This is what the Bible teaches about…the Bible!

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1 Isaiah 4811 “For my own sake, for my own sake, I do it, for how should my name be profaned? My glory I will not give to another.” (See also, Isaiah 43:25)

2 Isaiah 43“Everyone who is called by my name, whom I created for my glory, whom I formed and made.”

3 Isaiah 40“And the glory of the Lord shall be revealed, and all flesh shall see it together, for the mouth of the Lord has spoken.”

4 Hebrews 911 But when Christ appeared as a high priest of the good things that have come, then through the greater and more perfect tent (not made with hands, that is, not of this creation) 12 he entered once for all into the holy places, not by means of the blood of goats and calves but by means of his own blood, thus securing an eternal redemption. (See also, Psalm 130:7; Luke 1:68; Romans 3:24; 1 Corinthians 1:30; Ephesians 1:7)

5 Genesis 4815 And he blessed Joseph and said, “The God before whom my fathers Abraham and Isaac walked, the God who has been my shepherd all my life long to this day, 16 the angel who has redeemed me from all evil, bless the boys; and in them let my name be carried on, and the name of my fathers Abraham and Isaac; and let them grow into a multitude in the midst of the earth.”

Revelation 59  And they sang a new song, saying, “Worthy are you to take the scroll and to open its seals, for you were slain, and by your blood you ransomed people for God from every tribe and language and people and nation10 and you have made them a kingdom and priests to our God, and they shall reign on the earth.”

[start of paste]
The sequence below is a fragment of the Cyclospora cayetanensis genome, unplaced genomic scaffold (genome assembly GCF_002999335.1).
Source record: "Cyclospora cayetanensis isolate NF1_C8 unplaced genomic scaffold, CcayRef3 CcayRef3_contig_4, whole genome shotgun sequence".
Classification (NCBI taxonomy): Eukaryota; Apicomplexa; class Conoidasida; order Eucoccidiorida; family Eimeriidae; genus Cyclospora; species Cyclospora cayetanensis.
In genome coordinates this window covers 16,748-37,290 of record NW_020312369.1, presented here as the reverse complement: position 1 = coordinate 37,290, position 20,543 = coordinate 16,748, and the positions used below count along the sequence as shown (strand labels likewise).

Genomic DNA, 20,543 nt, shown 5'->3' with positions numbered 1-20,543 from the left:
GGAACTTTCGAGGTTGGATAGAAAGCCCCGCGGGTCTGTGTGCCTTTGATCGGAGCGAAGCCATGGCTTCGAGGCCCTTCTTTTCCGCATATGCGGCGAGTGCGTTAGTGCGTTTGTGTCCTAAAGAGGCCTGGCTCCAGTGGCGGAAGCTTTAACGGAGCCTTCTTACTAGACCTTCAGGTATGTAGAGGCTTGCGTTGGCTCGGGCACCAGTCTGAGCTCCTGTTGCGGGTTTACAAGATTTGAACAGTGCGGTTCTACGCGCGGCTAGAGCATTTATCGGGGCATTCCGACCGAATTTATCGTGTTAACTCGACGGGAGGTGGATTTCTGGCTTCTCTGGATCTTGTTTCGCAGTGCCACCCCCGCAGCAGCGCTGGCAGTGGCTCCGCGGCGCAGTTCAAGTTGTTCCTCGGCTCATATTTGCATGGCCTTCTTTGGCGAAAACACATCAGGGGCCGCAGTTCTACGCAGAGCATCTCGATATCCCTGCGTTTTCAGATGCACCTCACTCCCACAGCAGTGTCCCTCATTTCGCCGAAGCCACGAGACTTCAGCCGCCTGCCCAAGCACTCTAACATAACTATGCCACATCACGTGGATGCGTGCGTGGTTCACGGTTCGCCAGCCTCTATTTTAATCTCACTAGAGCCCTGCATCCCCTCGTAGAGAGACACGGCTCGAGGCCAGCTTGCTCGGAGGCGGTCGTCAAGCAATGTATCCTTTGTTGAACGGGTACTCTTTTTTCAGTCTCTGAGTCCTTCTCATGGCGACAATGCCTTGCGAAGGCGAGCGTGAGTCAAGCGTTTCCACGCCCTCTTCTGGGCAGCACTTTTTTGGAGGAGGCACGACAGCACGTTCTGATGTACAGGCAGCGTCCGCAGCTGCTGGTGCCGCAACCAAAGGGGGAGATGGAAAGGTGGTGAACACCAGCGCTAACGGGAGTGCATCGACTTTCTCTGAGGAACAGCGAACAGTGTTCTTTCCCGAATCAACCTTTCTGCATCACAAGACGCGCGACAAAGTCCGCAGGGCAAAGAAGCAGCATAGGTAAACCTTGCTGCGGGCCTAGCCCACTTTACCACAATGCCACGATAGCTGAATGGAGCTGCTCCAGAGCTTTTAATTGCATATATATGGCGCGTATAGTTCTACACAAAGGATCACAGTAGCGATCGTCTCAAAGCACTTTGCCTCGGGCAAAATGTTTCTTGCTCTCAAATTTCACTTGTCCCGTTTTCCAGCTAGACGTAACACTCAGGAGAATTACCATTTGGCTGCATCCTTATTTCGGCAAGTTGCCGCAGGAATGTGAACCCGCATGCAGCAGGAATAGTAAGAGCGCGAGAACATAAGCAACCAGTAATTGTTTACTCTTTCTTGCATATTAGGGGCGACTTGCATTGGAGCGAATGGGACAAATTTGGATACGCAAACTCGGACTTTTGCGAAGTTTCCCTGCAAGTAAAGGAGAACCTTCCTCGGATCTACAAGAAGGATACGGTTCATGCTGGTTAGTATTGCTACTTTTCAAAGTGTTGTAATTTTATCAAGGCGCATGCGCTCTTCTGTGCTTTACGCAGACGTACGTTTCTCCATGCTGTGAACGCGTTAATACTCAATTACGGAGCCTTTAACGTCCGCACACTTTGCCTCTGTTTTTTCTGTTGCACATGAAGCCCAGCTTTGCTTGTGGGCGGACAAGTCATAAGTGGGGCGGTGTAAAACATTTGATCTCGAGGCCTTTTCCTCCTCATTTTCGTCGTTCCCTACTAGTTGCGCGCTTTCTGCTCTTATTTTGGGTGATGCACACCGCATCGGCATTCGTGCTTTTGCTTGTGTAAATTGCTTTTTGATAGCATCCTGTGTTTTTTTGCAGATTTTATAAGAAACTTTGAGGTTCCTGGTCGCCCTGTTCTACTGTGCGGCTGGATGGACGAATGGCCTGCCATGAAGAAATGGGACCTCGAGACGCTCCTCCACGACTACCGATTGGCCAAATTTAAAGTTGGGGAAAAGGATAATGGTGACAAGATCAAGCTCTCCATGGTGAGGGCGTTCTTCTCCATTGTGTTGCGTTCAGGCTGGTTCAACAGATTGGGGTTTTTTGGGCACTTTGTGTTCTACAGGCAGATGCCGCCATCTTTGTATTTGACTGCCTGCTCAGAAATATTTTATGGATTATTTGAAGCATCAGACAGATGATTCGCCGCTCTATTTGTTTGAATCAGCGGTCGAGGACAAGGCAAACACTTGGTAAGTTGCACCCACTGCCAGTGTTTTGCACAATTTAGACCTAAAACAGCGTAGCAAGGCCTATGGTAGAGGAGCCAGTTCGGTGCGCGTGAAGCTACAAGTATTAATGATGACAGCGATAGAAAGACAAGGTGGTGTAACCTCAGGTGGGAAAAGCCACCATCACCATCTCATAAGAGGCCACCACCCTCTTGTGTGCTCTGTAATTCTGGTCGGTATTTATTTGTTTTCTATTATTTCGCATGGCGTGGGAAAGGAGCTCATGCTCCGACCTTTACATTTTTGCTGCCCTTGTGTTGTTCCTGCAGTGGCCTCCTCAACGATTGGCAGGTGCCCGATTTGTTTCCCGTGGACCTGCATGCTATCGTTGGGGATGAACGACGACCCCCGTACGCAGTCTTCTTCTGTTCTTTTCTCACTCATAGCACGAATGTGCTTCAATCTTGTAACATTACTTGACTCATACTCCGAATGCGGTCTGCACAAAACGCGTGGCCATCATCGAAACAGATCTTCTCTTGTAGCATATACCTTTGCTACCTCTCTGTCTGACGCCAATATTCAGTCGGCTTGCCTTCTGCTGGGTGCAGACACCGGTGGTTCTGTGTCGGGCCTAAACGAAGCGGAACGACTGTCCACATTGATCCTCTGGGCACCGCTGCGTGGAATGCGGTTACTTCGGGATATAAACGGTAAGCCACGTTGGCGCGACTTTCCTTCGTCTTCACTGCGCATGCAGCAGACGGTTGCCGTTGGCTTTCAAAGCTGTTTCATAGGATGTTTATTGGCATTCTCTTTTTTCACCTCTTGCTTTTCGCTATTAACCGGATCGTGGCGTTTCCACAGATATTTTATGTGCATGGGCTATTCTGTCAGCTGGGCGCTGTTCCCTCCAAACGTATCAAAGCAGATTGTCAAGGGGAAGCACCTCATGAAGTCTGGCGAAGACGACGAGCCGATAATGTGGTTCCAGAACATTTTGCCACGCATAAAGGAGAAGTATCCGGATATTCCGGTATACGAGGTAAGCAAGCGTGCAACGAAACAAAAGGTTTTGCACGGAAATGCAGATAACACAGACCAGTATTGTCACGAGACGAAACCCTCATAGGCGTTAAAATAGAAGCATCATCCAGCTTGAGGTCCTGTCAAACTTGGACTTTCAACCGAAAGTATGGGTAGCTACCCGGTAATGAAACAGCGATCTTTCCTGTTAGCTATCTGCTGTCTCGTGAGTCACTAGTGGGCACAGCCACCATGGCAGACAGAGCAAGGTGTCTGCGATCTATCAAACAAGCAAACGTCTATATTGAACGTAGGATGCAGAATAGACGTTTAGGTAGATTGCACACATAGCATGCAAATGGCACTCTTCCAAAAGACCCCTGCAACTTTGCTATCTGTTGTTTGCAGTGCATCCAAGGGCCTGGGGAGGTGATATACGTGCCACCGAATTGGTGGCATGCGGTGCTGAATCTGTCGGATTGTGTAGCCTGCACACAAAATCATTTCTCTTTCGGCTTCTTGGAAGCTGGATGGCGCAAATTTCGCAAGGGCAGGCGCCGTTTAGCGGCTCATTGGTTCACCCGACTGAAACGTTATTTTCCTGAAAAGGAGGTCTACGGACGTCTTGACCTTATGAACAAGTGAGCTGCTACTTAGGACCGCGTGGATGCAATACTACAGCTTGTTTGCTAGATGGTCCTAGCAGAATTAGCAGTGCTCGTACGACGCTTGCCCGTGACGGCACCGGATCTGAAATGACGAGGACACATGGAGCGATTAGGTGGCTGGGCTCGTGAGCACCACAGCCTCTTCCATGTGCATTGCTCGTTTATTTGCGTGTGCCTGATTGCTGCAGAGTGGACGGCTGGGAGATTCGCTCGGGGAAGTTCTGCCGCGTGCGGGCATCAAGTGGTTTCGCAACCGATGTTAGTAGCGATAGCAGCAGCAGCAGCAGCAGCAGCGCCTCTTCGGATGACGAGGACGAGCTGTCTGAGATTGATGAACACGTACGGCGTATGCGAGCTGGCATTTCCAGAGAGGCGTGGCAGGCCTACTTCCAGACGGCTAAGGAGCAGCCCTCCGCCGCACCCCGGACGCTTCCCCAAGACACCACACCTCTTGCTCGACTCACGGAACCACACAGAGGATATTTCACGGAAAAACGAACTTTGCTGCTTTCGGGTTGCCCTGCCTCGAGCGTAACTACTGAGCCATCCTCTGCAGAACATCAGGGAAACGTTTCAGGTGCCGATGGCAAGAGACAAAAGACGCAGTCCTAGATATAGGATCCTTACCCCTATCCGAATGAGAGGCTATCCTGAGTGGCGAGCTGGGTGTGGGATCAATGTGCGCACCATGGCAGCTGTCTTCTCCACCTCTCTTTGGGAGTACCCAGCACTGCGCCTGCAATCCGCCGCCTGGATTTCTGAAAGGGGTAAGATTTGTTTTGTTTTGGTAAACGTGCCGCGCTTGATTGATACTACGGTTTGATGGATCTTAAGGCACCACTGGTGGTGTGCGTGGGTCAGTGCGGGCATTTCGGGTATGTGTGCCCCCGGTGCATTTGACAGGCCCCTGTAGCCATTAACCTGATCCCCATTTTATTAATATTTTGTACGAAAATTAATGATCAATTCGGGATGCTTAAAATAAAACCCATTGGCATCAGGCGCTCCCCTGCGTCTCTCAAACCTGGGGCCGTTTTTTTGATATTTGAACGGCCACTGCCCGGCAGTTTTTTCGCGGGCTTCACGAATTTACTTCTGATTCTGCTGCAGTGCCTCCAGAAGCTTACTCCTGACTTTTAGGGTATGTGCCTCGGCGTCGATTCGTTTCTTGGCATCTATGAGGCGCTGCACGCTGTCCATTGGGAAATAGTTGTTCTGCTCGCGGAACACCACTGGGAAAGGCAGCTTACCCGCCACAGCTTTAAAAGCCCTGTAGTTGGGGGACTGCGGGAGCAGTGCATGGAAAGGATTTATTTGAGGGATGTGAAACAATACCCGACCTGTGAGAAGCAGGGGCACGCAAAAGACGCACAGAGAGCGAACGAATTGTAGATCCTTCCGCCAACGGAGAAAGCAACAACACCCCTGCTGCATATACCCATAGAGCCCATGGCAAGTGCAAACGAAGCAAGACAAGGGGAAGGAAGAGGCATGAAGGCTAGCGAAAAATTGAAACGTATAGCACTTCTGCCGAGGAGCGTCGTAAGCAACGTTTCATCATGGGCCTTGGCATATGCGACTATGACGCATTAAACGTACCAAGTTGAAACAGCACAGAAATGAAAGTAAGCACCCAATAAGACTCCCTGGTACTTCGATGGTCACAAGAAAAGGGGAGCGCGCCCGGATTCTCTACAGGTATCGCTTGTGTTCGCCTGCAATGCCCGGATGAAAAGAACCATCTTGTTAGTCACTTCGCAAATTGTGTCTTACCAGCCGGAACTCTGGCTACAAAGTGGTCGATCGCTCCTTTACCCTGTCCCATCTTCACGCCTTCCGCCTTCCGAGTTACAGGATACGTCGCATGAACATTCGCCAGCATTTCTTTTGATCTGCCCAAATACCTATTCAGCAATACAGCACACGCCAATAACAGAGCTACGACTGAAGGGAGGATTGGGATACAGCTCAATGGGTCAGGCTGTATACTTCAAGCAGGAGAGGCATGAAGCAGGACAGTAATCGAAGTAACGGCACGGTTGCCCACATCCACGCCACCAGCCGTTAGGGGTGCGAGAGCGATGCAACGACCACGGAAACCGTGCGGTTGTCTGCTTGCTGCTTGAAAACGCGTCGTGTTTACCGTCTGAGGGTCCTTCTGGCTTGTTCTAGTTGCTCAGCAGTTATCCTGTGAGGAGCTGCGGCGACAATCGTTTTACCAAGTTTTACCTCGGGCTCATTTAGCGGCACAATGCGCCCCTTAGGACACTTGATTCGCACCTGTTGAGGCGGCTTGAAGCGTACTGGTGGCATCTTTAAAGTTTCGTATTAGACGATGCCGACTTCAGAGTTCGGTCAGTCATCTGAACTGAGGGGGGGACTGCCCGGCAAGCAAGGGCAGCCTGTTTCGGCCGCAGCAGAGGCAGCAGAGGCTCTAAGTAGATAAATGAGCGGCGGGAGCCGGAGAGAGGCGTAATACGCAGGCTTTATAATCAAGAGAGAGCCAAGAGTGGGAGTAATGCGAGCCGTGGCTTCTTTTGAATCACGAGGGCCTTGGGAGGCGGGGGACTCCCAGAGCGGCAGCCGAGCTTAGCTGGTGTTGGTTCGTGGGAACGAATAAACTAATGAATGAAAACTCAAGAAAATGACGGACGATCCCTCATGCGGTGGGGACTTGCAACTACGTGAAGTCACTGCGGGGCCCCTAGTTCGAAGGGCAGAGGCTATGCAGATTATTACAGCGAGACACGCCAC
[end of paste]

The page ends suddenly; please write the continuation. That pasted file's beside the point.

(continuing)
6 Luke 132 “He will be great and will be called the Son of the Most High. And the Lord God will give to him the throne of his father David, 33 and he will reign over the house of Jacob forever, and of his kingdom there will be no end.” (See also, Daniel 4:34; 7:27; 2 Timothy 4:1; Colossians 1:13; 1 Thessalonians 2:12; Revelation 11:15; 12:10)

7 Romans 820 For the creation was subjected to futility, not willingly, but because of him who subjected it, in hope 21 that the creation itself will be set free from its bondage to corruption and obtain the freedom of the glory of the children of God. 22 For we know that the whole creation has been groaning together in the pains of childbirth until now.

Ephesians 122 And he put all things under his feet and gave him as head over all things to the church,23 which is his body, the fullness of him who fills all in all. (See also, 1 Corinthians 15:27-28; Ephesians 1:10; Philippians 2:9-11; Colossians 1:17-18)

8 2 Timothy 315 And how from childhood you have been acquainted with the sacred writings, which are able to make you wise for salvation through faith in Christ Jesus. (See also, John 14:6; Acts 4:12)

9 Romans 319 Now we know that whatever the law says it speaks to those who are under the law, so that every mouth may be stopped, and the whole world may be held accountable to God. (See also, Romans 3:1-26)

10 1 John 414 And we have seen and testify that the Father has sent his Son to be the Savior of the world.

11 Acts 1730 “The times of ignorance God overlooked, but now he commands all people everywhere to repent, 31 because he has fixed a day on which he will judge the world in righteousness by a man whom he has appointed; and of this he has given assurance to all by raising him from the dead.”